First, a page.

Program Mission and Aims
Our goal is to provide a residency program which provides individual growth opportunities, teaches clinical competency, and fosters administrative, research, and mentoring skills. We encourage residents to understand and develop their own learning styles and we guide residents as they establish strong foundations upon which to build their future practice. We use the strengths and motivations of adult learners to encourage development of lifelong habits encompassing the six core competencies. The philosophy of the Boston Medical Center’s Orthopaedic Surgery Residency Program is based on the triad of patient care, education, and research. While patient care remains the program’s first priority, all three elements are integral components of a comprehensive educational experience. All resident clinical activities at all levels of training are supervised by appropriately credentialed faculty. The residency works within a framework of evidence-based medicine and graduated clinical responsibility. Residents are given patient care responsibilities commensurate with their level of training, demonstrated skills, and experience. As residents progress through training, clinical duties and responsibilities increase to reflect broadening knowledge, comfort, and experience.
Our residents come from all over the country and as a specialty that is male dominated, our program has one of the highest ratio of women residents and diverse cultural backgrounds. Residents choose our program because we have a diversity of practice settings (Boston Children’s, Lahey, MGH, Shrine & VA) and our residents present at many national meetings due to the amount of research projects accepted. We have less fellowships compared to other programs so there is no competing for cases or time with the attendings.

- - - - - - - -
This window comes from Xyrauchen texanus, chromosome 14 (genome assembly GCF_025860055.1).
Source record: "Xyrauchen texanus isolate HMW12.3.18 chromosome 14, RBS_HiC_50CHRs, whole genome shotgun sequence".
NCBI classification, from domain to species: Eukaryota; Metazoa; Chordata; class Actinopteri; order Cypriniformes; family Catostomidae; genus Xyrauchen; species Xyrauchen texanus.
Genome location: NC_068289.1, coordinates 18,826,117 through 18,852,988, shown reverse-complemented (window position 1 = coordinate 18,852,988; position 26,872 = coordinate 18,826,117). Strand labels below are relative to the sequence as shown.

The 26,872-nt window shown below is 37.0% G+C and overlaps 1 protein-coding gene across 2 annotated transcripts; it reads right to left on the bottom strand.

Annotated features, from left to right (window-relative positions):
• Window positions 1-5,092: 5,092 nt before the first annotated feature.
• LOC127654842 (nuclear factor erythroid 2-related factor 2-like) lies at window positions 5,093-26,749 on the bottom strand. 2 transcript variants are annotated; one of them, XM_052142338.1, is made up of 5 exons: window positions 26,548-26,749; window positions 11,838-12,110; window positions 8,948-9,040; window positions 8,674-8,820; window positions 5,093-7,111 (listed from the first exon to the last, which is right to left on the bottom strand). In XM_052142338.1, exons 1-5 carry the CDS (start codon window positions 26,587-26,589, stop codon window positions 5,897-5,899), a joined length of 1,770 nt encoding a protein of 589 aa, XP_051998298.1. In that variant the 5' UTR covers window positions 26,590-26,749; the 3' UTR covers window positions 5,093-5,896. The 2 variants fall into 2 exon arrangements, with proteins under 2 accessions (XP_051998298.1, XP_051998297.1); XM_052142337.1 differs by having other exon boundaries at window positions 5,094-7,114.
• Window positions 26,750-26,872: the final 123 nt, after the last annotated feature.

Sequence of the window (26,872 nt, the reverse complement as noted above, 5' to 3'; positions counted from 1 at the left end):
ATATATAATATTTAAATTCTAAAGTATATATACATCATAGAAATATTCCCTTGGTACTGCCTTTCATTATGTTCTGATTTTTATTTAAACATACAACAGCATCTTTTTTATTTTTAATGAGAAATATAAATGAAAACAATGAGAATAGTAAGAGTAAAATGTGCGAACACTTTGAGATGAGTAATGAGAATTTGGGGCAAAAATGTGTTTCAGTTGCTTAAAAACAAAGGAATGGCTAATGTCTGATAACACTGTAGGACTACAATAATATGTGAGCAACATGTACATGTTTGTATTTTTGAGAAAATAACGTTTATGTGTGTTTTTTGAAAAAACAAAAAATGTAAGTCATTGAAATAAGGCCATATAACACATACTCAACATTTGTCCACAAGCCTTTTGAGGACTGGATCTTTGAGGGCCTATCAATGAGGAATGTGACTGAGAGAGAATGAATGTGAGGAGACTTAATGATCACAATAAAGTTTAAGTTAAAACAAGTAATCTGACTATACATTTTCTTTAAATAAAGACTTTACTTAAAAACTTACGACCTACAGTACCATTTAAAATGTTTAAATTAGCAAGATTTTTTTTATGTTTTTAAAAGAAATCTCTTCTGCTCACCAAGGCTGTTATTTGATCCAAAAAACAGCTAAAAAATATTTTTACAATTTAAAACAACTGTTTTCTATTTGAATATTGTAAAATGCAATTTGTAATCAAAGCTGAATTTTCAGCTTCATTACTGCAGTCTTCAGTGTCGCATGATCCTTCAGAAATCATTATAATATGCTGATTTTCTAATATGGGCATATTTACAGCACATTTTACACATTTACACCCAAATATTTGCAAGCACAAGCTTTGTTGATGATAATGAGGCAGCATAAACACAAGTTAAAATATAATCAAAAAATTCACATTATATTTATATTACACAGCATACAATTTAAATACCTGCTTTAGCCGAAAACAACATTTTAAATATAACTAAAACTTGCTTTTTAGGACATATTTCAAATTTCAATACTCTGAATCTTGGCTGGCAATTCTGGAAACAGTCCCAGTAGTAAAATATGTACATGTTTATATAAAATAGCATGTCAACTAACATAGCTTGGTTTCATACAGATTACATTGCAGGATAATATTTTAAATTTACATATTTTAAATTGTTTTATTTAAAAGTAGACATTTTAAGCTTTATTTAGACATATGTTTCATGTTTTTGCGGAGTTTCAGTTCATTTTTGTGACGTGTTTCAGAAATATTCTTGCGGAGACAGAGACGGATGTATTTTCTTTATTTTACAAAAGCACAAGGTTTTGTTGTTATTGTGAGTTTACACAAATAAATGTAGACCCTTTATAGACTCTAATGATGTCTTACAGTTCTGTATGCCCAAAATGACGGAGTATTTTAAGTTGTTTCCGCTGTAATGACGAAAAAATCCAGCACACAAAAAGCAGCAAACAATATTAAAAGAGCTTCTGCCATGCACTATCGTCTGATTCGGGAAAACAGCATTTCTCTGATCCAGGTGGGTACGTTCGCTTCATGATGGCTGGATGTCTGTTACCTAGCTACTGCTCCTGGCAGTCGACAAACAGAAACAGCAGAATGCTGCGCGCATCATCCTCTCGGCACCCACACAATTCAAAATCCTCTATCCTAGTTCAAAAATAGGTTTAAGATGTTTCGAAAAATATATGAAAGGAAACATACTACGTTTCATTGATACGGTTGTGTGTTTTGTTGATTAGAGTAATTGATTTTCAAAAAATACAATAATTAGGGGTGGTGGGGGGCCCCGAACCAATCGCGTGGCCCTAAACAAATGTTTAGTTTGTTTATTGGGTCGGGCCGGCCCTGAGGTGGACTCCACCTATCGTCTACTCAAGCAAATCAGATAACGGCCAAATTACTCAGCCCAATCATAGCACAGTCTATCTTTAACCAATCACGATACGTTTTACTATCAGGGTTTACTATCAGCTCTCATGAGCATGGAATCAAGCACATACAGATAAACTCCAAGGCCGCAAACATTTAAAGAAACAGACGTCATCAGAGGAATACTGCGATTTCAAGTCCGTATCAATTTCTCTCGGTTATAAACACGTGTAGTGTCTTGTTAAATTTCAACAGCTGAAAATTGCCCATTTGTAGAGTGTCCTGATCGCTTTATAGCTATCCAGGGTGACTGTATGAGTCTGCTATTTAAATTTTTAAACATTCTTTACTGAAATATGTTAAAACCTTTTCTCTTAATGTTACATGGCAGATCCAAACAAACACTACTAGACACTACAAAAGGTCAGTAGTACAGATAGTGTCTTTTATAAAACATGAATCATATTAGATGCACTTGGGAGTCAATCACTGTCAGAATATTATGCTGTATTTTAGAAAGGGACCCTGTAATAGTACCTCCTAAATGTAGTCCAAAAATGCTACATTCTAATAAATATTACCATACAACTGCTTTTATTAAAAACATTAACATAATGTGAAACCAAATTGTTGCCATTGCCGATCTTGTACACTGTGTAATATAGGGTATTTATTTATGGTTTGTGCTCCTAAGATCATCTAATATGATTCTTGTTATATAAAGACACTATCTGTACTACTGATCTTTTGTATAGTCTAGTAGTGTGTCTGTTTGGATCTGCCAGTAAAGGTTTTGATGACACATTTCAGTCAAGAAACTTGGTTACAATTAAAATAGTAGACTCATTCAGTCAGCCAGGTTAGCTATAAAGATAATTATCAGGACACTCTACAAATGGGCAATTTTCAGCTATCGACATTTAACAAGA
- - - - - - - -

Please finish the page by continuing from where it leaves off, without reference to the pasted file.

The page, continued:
What do our trainees do when they graduate?
- Our residents match into specialty specific fellowships
What patient populations do we serve?
- Cultures (race, ethnicity, religion, immigrant-legal/illegal…)
- Hospital-based vs community-based practices
- Insured/uninsured/types of insurance
- Patient access to health care (private car, public transportation, other)
- Provide a strong mentorship based education which stresses the therapeutic relationship with the patient, patient based decision making, and evidence based care.
- Expose trainees to diverse patient populations and cultures and provide experience in caring for patients from many backgrounds.
- Provide a culture of inquisitiveness and investigation through Socratic conferences, academic investigation, critical analysis journal clubs and substantial outside influences from national courses and visiting lecturers.
- Encourage trainees to develop self-awareness of their strengths and potential weaknesses as it relates to their role as a health care professional.
- Graduate physicians devoted to life-long learning and evidence based practice.